211028ind committee

Tiffany Macleod was among the residents who attended the North Kingstown School Committee meeting on Tuesday at the high school to protest the school’s providing of the book “Gender Queer” to students. A number of residents said the book is pornographic and inappropriate for children.

NORTH KINGSTOWN, R.I. — A debate between citizens over the inclusion of the book Gender Queer in the high school library led to angry outbursts at the North Kingstown school committee meeting on Tuesday due to the graphic sexual content -- both images and text -- in the book.

The book, a memoir of Maia Kobabe, discusses coming to terms with sex as a teenager. The book frankly discusses a teenage Kobabe’s thoughts, feelings understanding of sex, sexuality and gender identity.

Numerous speakers at the meeting said that they found the book’s graphic images and descriptions of teenage  sex to be pornographic and inappropriate.

“Our job as educators is to teach children how to read and write – our job is not to teach children how to give b---jobs,” said Ramona Bessinger, a teacher in the Providence School Department.

Several speakers held up posters with images taken from the book depicting various sex acts.

“You’re talking about children – you’re going to expose them to pornographic material? You might as well put Playboy and Hustler in there,” said one speaker.

On several occasions School Committee Chairman Gregory Blasbalg needed to request that the audience allow the person with the floor to speak.

Superintendent Phil Auger and the school committee defended the school’s use of the book.

“To reiterate, any discussion of banning a book should not be taken lightly,” Auger said. “The book in question deals with mature questions of sexual identity, and there are students in our high school that are asking these questions. As part of a public school population LGBTQ youth have as much of a need and a right to have access to library resources to support their overall health and well being.”

The conversation bounced back and forth between support of the school committee’s continued support of the literature, and clear disapproval of the curriculum. Parents against it said that they didn’t feel like children should be allowed access to such material unless they ask for it and even then only with signed parental consent.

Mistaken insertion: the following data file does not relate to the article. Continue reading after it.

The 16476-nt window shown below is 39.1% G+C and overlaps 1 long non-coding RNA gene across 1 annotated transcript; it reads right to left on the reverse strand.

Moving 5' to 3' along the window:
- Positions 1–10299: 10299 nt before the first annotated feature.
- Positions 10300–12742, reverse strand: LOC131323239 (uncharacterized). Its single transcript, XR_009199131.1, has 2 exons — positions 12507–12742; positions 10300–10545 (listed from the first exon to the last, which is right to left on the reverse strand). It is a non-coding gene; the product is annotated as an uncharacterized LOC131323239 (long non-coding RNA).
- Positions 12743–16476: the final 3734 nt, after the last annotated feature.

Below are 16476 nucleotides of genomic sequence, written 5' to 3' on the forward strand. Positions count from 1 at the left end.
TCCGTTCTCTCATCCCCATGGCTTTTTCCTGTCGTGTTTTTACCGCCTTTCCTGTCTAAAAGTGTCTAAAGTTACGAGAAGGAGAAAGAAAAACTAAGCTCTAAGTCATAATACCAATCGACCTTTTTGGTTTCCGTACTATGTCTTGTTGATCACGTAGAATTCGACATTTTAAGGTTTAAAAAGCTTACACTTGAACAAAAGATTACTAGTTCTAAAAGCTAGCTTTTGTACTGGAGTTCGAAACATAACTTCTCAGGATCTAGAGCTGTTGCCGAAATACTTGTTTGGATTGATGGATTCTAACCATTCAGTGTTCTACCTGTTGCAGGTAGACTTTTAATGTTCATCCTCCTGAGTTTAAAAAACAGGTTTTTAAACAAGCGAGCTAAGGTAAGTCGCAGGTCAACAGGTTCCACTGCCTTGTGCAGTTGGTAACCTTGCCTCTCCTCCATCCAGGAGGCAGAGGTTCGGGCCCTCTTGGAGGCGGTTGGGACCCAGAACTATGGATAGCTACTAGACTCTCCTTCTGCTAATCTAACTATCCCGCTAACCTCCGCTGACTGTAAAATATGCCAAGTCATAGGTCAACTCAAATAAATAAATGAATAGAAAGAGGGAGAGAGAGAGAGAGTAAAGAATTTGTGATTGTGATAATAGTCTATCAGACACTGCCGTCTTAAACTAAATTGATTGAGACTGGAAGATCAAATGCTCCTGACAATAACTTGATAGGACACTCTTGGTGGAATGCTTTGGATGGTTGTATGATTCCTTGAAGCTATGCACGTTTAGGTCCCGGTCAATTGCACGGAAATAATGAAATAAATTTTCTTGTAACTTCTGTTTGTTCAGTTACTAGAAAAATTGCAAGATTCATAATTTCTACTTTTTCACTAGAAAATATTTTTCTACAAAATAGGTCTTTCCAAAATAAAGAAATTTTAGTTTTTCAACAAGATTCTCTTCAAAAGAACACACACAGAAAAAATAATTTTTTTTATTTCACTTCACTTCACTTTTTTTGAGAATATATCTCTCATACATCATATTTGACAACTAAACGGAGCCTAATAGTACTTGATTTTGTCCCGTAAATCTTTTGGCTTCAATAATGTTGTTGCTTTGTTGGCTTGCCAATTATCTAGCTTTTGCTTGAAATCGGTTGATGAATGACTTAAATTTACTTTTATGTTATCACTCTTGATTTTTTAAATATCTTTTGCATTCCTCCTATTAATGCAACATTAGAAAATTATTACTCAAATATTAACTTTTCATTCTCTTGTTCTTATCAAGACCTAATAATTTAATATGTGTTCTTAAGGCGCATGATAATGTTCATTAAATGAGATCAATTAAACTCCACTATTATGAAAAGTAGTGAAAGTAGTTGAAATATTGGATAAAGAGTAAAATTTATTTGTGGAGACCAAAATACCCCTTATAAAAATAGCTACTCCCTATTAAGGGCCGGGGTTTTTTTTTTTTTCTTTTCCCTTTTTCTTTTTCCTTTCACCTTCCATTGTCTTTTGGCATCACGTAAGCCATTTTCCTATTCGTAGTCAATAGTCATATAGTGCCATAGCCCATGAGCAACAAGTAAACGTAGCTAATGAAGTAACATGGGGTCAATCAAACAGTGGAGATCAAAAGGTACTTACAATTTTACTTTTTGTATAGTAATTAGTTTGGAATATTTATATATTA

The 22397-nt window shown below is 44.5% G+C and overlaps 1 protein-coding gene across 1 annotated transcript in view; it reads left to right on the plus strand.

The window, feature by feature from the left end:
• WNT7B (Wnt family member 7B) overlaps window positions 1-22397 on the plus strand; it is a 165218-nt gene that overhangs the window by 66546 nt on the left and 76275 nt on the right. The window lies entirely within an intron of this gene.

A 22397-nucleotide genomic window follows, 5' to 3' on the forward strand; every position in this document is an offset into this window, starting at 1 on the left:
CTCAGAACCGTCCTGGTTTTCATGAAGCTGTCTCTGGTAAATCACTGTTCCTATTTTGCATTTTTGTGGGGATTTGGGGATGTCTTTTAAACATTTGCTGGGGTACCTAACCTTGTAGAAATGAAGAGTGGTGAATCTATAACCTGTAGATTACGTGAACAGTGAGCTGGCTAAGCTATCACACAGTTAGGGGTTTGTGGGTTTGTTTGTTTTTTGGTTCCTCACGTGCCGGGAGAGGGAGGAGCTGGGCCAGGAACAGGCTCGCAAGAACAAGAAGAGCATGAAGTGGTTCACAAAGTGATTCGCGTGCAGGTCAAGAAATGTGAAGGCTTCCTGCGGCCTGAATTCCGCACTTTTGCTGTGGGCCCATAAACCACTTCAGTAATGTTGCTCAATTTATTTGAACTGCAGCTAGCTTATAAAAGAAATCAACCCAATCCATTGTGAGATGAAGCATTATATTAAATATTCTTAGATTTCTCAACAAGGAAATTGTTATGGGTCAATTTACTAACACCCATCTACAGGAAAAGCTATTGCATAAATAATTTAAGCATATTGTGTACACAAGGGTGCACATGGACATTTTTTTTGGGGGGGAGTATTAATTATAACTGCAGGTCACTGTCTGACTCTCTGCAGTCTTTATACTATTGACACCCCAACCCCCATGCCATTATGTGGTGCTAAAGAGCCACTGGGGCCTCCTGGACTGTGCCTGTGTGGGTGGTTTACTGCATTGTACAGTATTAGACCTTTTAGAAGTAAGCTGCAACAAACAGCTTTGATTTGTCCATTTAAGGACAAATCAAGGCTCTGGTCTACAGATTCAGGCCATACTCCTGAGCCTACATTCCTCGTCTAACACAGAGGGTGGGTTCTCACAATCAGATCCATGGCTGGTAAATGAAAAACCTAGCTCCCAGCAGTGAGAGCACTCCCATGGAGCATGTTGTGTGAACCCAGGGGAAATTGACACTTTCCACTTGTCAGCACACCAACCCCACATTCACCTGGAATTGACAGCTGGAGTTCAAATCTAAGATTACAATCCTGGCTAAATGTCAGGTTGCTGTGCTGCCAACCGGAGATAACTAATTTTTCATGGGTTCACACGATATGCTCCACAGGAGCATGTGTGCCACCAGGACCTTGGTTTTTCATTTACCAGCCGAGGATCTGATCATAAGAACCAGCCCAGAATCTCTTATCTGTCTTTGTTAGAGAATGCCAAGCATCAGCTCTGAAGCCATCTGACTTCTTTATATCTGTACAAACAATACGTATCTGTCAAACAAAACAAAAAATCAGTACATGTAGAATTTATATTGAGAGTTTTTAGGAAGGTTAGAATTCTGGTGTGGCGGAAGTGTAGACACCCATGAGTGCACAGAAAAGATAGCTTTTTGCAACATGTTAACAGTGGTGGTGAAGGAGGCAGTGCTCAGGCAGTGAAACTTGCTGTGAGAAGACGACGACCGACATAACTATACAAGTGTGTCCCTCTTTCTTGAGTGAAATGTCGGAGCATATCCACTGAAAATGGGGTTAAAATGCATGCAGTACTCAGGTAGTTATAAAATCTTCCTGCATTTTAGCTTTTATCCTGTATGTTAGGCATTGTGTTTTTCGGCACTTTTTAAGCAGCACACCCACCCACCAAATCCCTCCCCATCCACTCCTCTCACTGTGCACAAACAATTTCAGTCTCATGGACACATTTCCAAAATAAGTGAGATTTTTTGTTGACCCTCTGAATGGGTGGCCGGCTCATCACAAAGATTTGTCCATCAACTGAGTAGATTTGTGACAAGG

“A library is there to provide us information on all topics, not just those that make us feel comfortable,” Committee Member Jen Lima said.

Lima said that while every parent has the right to say that they don’t want their child to read a book they do not have the right to take access to that book away from other parents or students for whom it could be a valuable resource. Committee Chairman Gregory Blasbalg said that it is important to remember that this book is available in the high school library and the students there are not children, they are young adults and that this book and others like it may be vital to some of them.

“Taken on their own the images are shocking, and one wonders how they could be otherwise,” said local resident Catherine Pastore. “I had to read the novel to find out, and I’m here to tell you that the images are literally an illustration for young people who may be questioning their gender identity, that they are not abnormal or crazy, that they are not alone in their confusion and that there is a way through the maze.”  

The committee quickly moved through the rest of its agenda before adjourning. The next meeting will be held on Nov. 16 at 7 p.m.

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